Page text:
Lalita bought an entry ticket. It was a hot afternoon and there were few visitors at this hour. The deer enclosure on her left also looked empty, what with all its residents probably sleeping inside the man-made grass shed erected inside. Lalita walked past it and went about admiring the flora around her. Nishat Gardens are terraced gardens built by the erstwhile Mughal rulers of India, and are well known for their excellent beauty.
Lalita walked past the rose enclosure and approached the fountains that delimited this terrace from the next one laid out below this one. The water spouts were off at the moment and there was an eerie, empty feeling about the place. No one seemed nearby. She went and sat down on the parapet and looked down into the water well within the fountain.
What was that? There seemed to be a blanket thrown there by someone. It was moving! More like wriggling! She looked more closely. It was a baby! A baby! But how could that be? What was a baby doing inside the well of a fountain? She looked around frantically to see if anyone else had seen the baby, but there was no one around here. The nearest human was over a hundred meters away, two terraces down from her!
What should I do? She realised that the baby must be feeling very hot indeed! Making a decision, she put her leg over the parapet and climbed over it into the well, almost 5 feet below. She walked gingerly on the internal lip of the parapet till she reached small stone steps that descended into the well. The machinery and the pump were located in the centre of the well. She went down to the floor of the well and approached the baby. It was an abandoned baby - that was obvious from its unkempt look and wasted appearance. The sunlight shone brightly on its face while the rest of him/her was swaddled with a scruffy, dirty blanket.
Lalita picked up the baby and began the climb back out of the well. The climb was difficult, as the steps were small and she had to balance herself and the baby.
Eventually, she levered herself out and gently placed the wriggling baby on a bench just under a chenar tree. Nervously, she opened the blankets covering the child's body. It was a girl!
There was something else odd: on her left wrist shone a real gold (it looked like real gold anyway, thought Lalita indifferently) bracelet! A folded paper was tied to the bracelet with a rubber band. She removed the paper and unfolded it.
It was a note that said:
I cannot keep this child, as she is my fourth daughter and my in-laws want me to sire a son. If you find her, please keep her with you with love. Thank you.
Lalita was shocked. Someone had left the baby here just because she (or her in-laws anyway) did not want a girl child. What a shame! Her first reaction was to consider this as a God - given gift and take the child away with her. Immediately, she regretted the thought. I must inform the watchman!
She went up to the watchmen at the main gate. After a lot of conversation with the men, it became apparent that no one knew about the baby or about who had left her there.
"The gardens open at 9:a.m., madam, and there are so many visitors here ..." began one of the men, who spoke with a rural accent.
"Did you see any ... I mean any person carrying "this" baby?" she asked, pointing to the blanket - swaddled baby.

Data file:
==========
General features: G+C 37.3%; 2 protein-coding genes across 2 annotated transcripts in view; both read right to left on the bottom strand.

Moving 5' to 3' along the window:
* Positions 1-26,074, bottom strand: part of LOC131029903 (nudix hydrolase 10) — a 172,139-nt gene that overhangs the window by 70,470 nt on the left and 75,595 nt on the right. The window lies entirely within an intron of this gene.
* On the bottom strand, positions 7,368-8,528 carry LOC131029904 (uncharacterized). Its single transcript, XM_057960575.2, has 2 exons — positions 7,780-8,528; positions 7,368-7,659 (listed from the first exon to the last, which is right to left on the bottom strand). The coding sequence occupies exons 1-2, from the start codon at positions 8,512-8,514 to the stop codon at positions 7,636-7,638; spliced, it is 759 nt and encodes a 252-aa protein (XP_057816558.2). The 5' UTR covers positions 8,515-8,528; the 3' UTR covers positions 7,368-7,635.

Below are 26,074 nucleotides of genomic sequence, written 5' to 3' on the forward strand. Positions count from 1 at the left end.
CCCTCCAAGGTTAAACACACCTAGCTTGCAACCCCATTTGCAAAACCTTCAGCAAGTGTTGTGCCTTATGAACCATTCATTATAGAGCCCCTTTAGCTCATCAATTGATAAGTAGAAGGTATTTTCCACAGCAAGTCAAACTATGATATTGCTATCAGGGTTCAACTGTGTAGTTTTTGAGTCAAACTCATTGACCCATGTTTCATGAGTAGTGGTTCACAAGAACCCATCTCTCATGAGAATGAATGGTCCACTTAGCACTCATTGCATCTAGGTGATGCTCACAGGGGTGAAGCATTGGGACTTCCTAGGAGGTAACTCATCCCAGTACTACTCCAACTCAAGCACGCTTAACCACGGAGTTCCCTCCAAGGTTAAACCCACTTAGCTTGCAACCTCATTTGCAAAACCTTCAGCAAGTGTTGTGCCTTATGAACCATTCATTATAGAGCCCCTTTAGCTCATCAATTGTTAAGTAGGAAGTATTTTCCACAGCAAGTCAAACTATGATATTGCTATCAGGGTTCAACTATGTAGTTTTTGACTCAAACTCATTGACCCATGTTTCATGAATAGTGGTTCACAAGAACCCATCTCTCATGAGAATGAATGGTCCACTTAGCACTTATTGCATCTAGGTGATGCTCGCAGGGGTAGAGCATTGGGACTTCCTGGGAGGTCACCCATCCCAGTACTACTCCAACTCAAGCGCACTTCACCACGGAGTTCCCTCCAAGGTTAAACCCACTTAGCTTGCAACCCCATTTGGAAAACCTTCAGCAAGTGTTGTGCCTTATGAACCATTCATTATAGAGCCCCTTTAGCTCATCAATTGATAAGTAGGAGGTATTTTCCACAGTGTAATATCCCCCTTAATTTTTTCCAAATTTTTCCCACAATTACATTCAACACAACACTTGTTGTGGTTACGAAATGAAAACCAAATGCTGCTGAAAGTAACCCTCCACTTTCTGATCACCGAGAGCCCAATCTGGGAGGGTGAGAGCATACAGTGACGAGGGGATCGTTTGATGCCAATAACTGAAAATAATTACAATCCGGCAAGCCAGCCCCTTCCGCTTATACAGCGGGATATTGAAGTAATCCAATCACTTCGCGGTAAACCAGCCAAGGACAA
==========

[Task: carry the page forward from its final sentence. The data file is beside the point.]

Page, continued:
"No, miss, I didn't," said the man she was addressing. The man then turned to the other two men and asked them if they had seen someone with the baby. They hadn't.
"Now, what should I do?" asked Lalita.
"Miss, I will come with you ... we must go and file a complaint with the police." said the first man.
Lalita agreed that that was the best recourse to take. She hailed a cab from among the many cabs parked a little distance away from the exit. She glanced at the watch she was wearing. It was almost 6:30 p.m., and the light was fading fast.
They reached the Nishat Police Station and filed the complaint. One of the constables went and fetched some milk in a small cup for the now hungry baby. The baby was nearly four to five days old, Lalita guessed, and the cup of milk would probably be insufficient for the baby.
After lodging the complaint, she requested for permission to take the baby to her home.
"Of course not, I cannot permit that!" countered the inspector on duty. He promptly called up a number.
"Is that the Rajni Khanna Home for Destitute children? May I speak to Mrs. Jindal?" he asked.After listening for a short while, he added, "Okay, send someone to the Nishat Police Station. I have to hand over an abandoned child found by someone here at the Nishat Gardens".
Lalita was distraught but helpless. She handed over the baby to the orphanage representative when the latter turned up. However, she went along with the orphanage car to the said orphanage.
In her meeting with the warden, a kind bespectacled lady she had met earlier this year, she expressed her desire to adopt the child if no relatives were found. She also told the warden that she was willing to complete all legal formalities when these were shown to her. She left her name and address with the warden and left the orphanage.
Fifteen days after she had seen the baby in the well, she received a call from the warden. She was to present herself before a Family Court Judge and formally take charge of the child.
Accordingly, she finally adopted the child she had discovered abandoned inside the well of a water fountain in Nishat Gardens. She called her Prakruti, the local word for Nature.